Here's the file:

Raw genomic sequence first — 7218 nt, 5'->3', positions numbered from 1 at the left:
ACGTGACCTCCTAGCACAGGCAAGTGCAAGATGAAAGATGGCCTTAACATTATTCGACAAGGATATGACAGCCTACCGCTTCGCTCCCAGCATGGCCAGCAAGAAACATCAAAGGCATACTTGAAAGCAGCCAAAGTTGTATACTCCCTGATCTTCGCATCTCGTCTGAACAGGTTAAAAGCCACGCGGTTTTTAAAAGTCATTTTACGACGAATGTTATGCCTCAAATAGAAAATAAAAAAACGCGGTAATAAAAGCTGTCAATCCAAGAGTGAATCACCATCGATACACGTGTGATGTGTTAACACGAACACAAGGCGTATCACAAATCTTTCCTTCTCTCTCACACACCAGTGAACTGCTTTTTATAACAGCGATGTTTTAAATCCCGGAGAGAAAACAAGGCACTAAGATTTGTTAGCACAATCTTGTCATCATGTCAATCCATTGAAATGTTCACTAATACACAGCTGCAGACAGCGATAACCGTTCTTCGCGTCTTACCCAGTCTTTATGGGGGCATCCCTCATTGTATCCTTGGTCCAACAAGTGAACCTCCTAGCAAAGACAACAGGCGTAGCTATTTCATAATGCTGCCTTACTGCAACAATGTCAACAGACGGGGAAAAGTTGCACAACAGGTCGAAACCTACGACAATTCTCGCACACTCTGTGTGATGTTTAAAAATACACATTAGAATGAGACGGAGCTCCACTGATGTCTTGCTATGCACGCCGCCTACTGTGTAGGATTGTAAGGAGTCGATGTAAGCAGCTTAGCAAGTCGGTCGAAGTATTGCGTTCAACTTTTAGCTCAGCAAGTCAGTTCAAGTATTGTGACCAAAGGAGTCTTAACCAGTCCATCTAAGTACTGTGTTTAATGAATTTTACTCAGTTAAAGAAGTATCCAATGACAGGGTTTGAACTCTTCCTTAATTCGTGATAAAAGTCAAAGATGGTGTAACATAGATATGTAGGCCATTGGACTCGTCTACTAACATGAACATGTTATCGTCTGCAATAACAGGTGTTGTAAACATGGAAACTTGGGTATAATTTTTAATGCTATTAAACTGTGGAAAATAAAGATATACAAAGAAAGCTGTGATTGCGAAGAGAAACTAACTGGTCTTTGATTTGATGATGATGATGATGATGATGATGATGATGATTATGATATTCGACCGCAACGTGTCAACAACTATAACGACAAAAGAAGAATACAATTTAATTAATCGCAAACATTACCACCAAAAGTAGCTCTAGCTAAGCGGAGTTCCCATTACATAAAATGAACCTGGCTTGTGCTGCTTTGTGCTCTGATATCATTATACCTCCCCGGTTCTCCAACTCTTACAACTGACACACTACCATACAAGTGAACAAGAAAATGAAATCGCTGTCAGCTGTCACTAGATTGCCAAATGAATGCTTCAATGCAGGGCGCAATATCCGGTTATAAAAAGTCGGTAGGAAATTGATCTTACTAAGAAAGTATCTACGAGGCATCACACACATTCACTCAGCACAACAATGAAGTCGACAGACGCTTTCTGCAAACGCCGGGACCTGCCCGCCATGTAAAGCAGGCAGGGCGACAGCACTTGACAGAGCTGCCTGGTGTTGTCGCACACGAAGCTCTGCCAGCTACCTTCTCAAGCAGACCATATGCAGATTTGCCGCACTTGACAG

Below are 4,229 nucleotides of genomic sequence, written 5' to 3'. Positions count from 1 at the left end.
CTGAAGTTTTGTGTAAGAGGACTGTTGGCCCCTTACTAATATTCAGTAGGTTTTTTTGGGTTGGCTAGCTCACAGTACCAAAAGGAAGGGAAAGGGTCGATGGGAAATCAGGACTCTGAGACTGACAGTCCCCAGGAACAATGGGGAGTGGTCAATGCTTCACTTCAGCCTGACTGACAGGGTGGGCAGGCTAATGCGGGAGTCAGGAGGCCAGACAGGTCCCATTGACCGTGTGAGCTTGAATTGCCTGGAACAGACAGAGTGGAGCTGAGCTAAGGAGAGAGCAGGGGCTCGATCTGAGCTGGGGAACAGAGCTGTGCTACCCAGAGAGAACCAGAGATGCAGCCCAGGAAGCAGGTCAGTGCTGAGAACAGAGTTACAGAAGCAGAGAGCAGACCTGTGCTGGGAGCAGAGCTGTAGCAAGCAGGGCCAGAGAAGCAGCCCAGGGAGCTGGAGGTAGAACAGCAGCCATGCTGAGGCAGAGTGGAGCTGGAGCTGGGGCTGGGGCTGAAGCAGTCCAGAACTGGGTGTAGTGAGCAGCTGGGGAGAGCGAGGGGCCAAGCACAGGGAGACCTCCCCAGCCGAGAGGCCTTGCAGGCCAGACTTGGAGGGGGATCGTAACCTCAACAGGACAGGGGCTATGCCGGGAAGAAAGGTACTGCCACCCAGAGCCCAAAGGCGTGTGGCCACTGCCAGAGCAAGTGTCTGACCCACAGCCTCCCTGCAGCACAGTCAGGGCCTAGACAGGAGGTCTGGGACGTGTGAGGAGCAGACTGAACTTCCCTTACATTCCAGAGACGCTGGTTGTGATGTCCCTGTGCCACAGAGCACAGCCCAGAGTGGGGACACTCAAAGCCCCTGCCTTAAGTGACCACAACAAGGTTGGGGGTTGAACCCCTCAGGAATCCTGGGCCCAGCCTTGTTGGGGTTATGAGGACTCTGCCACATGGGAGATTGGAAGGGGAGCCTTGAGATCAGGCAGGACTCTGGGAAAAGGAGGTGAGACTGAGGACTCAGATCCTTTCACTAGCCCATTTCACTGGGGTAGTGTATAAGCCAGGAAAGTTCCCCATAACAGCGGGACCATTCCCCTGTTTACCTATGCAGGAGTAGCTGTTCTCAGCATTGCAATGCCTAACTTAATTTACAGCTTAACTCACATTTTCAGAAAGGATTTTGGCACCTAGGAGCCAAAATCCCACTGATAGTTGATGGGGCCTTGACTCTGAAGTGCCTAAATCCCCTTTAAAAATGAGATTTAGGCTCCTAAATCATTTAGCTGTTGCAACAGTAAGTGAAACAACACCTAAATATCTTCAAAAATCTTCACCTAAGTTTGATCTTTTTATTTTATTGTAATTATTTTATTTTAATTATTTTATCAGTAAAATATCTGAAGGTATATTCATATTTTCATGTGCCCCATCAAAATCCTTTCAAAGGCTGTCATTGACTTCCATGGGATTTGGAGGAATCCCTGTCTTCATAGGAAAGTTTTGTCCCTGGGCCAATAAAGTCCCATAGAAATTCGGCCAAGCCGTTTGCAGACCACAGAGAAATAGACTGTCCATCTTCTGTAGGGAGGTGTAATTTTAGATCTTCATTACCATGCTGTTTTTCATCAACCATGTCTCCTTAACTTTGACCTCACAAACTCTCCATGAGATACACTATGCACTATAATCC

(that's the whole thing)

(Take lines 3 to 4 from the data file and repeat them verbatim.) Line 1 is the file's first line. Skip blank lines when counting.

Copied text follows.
Below are 4,229 nucleotides of genomic sequence, written 5' to 3'. Positions count from 1 at the left end.
CTGAAGTTTTGTGTAAGAGGACTGTTGGCCCCTTACTAATATTCAGTAGGTTTTTTTGGGTTGGCTAGCTCACAGTACCAAAAGGAAGGGAAAGGGTCGATGGGAAATCAGGACTCTGAGACTGACAGTCCCCAGGAACAATGGGGAGTGGTCAATGCTTCACTTCAGCCTGACTGACAGGGTGGGCAGGCTAATGCGGGAGTCAGGAGGCCAGACAGGTCCCATTGACCGTGTGAGCTTGAATTGCCTGGAACAGACAGAGTGGAGCTGAGCTAAGGAGAGAGCAGGGGCTCGATCTGAGCTGGGGAACAGAGCTGTGCTACCCAGAGAGAACCAGAGATGCAGCCCAGGAAGCAGGTCAGTGCTGAGAACAGAGTTACAGAAGCAGAGAGCAGACCTGTGCTGGGAGCAGAGCTGTAGCAAGCAGGGCCAGAGAAGCAGCCCAGGGAGCTGGAGGTAGAACAGCAGCCATGCTGAGGCAGAGTGGAGCTGGAGCTGGGGCTGGGGCTGAAGCAGTCCAGAACTGGGTGTAGTGAGCAGCTGGGGAGAGCGAGGGGCCAAGCACAGGGAGACCTCCCCAGCCGAGAGGCCTTGCAGGCCAGACTTGGAGGGGGATCGTAACCTCAACAGGACAGGGGCTATGCCGGGAAGAAAGGTACTGCCACCCAGAGCCCAAAGGCGTGTGGCCACTGCCAGAGCAAGTGTCTGACCCACAGCCTCCCTGCAGCACAGTCAGGGCCTAGACAGGAGGTCTGGGACGTGTGAGGAGCAGACTGAACTTCCCTTACATTCCAGAGACGCTGGTTGTGATGTCCCTGTGCCACAGAGCACAGCCCAGAGTGGGGACACTCAAAGCCCCTGCCTTAAGTGACCACAACAAGGTTGGGGGTTGAACCCCTCAGGAATCCTGGGCCCAGCCTTGTTGGGGTTATGAGGACTCTGCCACATGGGAGATTGGAAGGGGAGCCTTGAGATCAGGCAGGACTCTGGGAAAAGGAGGTGAGACTGAGGACTCAGATCCTTTCACTAGCCCATTTCACTGGGGTAGTGTATAAGCCAGGAAAGTTCCCCATAACAGCGGGACCATTCCCCTGTTTACCTATGCAGGAGTAGCTGTTCTCAGCATTGCAATGCCTAACTTAATTTACAGCTTAACTCACATTTTCAGAAAGGATTTTGGCACCTAGGAGCCAAAATCCCACTGATAGTTGATGGGGCCTTGACTCTGAAGTGCCTAAATCCCCTTTAAAAATGAGATTTAGGCTCCTAAATCATTTAGCTGTTGCAACAGTAAGTGAAACAACACCTAAATATCTTCAAAAATCTTCACCTAAGTTTGATCTTTTTATTTTATTGTAATTATTTTATTTTAATTATTTTATCAGTAAAATATCTGAAGGTATATTCATATTTTCATGTGCCCCATCAAAATCCTTTCAAAGGCTGTCATTGACTTCCATGGGATTTGGAGGAATCCCTGTCTTCATAGGAAAGTTTTGTCCCTGGGCCAATAAAGTCCCATAGAAATTCGGCCAAGCCGTTTGCAGACCACAGAGAAATAGACTGTCCATCTTCTGTAGGGAGGTGTAATTTTAGATCTTCATTACCATGCTGTTTTTCATCAACCATGTCTCCTTAACTTTGACCTCACAAACTCTCCATGAGATACACTATGCACTATAATCC